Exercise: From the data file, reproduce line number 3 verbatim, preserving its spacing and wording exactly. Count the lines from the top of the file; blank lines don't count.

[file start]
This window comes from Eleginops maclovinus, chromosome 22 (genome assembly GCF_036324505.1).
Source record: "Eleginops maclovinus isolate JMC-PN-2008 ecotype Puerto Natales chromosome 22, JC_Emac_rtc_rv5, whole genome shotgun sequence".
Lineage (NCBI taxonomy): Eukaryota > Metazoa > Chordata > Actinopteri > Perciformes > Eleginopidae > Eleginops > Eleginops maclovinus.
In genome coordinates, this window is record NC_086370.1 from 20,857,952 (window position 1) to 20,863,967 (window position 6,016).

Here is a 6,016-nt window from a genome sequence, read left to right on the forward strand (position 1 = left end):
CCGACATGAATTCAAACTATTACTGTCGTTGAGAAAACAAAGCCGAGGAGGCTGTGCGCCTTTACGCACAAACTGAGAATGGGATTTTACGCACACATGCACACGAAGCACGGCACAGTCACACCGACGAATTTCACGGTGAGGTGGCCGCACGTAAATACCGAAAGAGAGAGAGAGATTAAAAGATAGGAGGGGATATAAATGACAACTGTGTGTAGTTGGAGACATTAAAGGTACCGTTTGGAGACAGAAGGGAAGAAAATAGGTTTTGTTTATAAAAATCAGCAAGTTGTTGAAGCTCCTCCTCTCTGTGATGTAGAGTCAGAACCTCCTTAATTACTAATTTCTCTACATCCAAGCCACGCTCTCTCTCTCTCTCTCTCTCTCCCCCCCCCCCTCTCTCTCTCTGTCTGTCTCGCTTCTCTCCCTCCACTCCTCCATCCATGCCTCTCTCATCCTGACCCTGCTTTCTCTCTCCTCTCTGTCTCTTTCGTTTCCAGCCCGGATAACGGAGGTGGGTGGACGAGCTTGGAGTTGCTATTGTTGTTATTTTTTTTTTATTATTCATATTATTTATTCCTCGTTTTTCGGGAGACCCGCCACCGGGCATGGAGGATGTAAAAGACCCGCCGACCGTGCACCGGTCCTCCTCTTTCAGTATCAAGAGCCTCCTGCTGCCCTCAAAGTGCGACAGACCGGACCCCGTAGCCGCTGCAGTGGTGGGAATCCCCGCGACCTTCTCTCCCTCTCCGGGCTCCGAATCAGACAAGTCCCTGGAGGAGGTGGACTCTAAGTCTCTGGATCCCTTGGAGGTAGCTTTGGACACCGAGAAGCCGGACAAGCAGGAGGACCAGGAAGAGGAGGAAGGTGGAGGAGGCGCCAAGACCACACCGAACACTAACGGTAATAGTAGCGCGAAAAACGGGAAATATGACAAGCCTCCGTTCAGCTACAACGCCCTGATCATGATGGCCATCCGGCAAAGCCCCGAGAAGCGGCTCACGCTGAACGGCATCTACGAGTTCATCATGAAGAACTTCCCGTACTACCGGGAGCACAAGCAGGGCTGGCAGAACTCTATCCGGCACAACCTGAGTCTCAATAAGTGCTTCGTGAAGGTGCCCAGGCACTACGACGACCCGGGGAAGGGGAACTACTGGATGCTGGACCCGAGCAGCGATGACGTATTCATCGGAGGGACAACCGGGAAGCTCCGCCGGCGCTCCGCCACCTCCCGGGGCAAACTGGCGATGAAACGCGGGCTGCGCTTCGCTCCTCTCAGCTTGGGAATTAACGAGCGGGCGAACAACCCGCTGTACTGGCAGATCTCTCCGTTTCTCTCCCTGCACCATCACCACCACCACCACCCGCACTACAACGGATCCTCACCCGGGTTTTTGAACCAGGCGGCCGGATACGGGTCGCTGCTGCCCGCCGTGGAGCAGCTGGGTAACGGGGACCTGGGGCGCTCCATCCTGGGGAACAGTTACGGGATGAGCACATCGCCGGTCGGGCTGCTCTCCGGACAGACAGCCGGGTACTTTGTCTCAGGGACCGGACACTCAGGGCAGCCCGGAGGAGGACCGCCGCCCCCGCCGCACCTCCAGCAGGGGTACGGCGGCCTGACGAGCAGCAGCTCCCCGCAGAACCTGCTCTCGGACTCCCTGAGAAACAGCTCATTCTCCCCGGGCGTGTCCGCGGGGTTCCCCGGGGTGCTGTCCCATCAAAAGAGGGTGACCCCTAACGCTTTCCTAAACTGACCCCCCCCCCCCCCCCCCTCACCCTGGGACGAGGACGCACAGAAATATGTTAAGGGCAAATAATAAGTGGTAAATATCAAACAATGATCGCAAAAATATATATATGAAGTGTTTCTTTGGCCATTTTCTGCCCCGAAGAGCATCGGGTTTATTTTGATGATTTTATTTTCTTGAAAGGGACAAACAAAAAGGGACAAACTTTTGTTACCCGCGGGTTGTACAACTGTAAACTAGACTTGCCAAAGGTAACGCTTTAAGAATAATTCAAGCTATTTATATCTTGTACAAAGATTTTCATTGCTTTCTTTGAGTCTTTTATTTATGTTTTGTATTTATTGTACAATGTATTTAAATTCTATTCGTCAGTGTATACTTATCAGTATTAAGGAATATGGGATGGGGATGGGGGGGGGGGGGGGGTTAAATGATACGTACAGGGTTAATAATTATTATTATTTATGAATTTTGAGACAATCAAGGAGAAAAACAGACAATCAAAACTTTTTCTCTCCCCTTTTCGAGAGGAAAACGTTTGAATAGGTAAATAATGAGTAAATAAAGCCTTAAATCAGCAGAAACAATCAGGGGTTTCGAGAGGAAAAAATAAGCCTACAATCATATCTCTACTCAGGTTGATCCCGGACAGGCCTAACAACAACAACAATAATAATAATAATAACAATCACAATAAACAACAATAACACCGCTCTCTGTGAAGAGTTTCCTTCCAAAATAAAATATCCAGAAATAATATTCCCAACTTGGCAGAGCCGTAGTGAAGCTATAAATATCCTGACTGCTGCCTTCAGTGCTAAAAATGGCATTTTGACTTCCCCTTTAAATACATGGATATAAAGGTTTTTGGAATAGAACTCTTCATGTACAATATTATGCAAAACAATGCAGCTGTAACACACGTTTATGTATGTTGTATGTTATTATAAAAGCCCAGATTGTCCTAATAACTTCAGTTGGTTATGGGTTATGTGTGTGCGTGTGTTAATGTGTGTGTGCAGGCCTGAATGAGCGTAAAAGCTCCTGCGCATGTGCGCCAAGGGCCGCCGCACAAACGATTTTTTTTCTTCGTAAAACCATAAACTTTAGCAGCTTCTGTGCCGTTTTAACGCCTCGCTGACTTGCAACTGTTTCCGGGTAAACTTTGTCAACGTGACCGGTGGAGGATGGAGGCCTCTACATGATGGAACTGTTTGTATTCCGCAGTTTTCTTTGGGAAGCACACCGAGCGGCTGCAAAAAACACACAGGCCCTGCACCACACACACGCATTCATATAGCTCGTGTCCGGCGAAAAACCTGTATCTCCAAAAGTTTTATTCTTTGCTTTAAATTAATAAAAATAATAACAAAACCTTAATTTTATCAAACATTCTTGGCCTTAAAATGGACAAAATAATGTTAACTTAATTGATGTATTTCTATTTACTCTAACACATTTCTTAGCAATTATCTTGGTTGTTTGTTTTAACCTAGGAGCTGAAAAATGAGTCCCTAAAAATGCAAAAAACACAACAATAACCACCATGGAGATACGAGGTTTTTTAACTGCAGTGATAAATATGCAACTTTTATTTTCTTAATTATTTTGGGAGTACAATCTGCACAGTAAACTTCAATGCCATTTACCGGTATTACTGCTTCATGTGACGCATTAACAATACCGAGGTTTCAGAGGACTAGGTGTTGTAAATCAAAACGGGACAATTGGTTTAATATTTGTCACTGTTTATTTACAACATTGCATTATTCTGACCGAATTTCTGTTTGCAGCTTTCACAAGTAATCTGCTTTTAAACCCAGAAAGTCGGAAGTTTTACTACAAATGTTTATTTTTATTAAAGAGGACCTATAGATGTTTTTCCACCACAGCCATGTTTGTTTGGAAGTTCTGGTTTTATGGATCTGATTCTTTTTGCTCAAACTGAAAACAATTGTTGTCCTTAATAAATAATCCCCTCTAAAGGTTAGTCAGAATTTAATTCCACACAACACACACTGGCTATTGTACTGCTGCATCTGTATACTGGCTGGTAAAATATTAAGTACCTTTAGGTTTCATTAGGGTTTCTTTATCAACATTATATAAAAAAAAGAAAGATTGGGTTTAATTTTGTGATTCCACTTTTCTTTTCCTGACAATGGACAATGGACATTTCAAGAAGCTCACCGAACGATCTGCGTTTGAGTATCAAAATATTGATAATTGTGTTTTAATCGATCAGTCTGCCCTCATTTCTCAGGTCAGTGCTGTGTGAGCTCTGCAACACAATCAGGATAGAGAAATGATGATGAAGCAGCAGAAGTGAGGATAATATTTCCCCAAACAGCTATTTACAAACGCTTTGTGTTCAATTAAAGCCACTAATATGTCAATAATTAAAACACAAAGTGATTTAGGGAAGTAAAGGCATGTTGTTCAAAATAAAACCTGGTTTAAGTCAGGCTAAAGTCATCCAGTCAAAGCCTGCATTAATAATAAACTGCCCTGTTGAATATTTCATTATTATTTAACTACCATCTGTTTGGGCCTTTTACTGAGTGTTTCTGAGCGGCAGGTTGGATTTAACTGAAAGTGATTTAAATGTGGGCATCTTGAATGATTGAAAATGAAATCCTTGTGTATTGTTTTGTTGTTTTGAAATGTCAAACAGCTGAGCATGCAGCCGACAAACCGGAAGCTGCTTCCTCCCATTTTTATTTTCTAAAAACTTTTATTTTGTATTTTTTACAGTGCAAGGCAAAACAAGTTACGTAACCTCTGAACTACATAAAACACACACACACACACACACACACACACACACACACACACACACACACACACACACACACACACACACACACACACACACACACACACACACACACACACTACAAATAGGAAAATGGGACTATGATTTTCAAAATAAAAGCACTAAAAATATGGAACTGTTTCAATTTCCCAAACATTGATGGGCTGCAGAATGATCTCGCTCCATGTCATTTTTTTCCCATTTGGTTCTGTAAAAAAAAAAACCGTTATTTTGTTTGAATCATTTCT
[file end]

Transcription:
Lineage (NCBI taxonomy): Eukaryota > Metazoa > Chordata > Actinopteri > Perciformes > Eleginopidae > Eleginops > Eleginops maclovinus.